5. It contains an extensive repository of libraries and metadata. There are also arrangements in place to allow access to the latest and largest Open Source projects in real-time.
  6. It enables compatibility with extensions and allows users to write plugins in Java or other scripting languages such as Ruby, C# and Scala. 
  7. There is immediate access to new releases and features which do not require extra configuration. 
  8. Using Maven, developers can build numerous projects to imitate predefined output types such as a JAR, WAR. This barely requires any scripting. 
  9. Maven can generate a website or PDF using the same metadata as the build to produce standard reports concerning a project’s state of development.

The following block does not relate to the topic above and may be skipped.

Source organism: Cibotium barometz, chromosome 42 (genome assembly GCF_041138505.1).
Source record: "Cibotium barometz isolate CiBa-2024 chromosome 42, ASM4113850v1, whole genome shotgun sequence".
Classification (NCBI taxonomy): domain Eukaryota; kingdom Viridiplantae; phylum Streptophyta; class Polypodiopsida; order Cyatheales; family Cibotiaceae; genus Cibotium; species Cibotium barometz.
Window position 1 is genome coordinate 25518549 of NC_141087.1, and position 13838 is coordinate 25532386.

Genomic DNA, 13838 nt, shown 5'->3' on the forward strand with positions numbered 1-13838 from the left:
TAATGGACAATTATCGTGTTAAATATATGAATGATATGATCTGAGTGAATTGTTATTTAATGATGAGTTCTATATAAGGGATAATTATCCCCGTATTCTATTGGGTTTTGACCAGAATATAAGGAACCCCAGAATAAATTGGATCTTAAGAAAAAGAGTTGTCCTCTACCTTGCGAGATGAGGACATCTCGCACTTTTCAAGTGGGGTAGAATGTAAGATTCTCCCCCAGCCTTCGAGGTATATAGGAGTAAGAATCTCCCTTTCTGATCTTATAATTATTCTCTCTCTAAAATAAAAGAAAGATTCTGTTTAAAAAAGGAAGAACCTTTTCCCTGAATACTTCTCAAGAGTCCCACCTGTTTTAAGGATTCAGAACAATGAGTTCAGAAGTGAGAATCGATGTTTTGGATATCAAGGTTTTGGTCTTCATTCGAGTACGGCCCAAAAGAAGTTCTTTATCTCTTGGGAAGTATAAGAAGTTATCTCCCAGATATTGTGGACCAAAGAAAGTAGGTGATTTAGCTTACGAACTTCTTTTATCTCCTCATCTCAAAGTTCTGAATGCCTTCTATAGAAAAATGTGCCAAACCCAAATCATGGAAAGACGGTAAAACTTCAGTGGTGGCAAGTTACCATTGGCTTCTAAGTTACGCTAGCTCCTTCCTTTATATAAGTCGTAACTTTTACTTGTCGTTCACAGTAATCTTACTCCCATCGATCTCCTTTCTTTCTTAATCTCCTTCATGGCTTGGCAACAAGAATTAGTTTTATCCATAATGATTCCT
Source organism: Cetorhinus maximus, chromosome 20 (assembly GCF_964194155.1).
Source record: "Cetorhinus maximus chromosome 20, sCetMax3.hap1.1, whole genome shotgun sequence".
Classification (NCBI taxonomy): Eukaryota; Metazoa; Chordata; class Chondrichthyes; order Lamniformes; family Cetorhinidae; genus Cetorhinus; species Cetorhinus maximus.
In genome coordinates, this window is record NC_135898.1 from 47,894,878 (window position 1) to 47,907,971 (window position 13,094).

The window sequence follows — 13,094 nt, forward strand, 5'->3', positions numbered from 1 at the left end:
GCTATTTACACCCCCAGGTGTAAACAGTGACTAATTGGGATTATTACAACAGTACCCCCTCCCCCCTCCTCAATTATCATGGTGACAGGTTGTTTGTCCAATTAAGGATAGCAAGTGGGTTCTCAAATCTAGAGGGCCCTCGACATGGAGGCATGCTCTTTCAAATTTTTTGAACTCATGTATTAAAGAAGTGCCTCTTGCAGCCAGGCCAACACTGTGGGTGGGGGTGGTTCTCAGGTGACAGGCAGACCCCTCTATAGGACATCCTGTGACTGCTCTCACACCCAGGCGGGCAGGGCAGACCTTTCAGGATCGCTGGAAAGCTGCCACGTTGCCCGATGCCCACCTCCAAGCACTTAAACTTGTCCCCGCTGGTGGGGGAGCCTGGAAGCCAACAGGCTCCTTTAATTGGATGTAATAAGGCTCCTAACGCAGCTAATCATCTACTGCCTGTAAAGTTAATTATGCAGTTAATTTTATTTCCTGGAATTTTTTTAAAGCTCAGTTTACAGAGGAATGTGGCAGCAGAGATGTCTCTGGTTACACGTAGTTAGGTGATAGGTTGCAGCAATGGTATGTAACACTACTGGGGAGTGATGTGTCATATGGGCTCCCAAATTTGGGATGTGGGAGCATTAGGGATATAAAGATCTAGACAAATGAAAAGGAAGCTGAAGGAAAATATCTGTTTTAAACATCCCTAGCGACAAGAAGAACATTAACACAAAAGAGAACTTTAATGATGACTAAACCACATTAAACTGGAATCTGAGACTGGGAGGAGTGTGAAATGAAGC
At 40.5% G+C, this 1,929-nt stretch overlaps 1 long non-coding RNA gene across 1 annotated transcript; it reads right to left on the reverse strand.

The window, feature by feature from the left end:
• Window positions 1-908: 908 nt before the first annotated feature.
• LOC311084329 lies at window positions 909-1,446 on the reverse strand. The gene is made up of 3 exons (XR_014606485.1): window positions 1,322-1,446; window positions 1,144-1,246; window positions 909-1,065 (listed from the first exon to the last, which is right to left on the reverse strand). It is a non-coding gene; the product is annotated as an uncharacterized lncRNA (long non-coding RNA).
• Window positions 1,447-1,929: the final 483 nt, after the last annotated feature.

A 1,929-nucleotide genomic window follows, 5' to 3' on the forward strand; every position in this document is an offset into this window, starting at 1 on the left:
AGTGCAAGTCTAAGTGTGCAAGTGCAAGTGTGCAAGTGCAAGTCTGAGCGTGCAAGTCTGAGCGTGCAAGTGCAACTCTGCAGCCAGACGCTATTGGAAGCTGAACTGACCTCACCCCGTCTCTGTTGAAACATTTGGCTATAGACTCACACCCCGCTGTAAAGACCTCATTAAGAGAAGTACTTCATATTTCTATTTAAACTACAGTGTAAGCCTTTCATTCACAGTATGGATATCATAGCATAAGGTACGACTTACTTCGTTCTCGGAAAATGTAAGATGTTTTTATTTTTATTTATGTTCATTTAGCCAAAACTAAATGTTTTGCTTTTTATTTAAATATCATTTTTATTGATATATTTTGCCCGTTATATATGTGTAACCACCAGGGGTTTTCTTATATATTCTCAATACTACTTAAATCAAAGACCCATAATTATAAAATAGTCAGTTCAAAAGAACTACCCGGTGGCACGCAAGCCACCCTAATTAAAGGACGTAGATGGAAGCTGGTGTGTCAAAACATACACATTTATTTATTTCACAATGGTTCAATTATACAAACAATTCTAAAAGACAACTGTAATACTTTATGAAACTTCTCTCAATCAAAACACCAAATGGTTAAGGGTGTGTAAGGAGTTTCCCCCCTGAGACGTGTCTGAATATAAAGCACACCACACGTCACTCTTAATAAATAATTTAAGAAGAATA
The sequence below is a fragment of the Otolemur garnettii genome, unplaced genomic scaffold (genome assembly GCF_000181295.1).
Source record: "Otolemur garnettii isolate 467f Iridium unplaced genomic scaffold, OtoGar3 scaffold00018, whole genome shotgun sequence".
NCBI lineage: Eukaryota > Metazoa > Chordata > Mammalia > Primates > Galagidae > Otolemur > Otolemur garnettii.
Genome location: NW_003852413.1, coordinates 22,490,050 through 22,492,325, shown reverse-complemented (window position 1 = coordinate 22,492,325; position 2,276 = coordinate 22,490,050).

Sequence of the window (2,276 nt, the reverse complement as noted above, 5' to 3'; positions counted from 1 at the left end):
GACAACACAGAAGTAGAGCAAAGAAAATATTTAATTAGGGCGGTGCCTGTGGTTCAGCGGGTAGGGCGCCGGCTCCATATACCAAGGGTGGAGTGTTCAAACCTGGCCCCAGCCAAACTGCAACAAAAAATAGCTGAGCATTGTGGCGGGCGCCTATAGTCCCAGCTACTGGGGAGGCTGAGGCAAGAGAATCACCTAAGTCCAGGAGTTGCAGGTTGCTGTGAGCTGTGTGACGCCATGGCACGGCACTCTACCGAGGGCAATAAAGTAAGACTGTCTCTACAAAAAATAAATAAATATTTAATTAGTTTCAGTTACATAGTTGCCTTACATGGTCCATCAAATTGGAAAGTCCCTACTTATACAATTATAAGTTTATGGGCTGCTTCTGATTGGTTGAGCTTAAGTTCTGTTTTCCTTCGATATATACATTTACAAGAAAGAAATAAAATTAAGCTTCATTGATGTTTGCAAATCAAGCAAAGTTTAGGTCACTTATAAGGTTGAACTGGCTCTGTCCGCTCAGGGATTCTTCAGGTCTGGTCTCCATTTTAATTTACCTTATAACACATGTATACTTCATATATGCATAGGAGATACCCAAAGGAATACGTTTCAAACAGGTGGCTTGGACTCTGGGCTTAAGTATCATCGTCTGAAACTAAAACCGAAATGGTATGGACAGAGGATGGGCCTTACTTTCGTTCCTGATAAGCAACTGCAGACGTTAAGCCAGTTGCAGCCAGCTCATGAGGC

10. With barely any changes configurations, your source control system can be integrated. Maven will then allow you to manage a project release based on a certain tag. This data can also be published to a distribution location so it can be used by other projects. 
  11. Central repositories of JARs are exceptionally valuable and Maven encourages you to use them along with other dependencies. Through this, any JARs needed in building a project can be downloaded from a central JAR repository. This is similar to Perl’s CPAN and allows reusability of JARs across projects. Through the active communication between projects, any backward compatibility issues can be eliminated. 

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Question 7: What are the phases of Clean Lifecycle?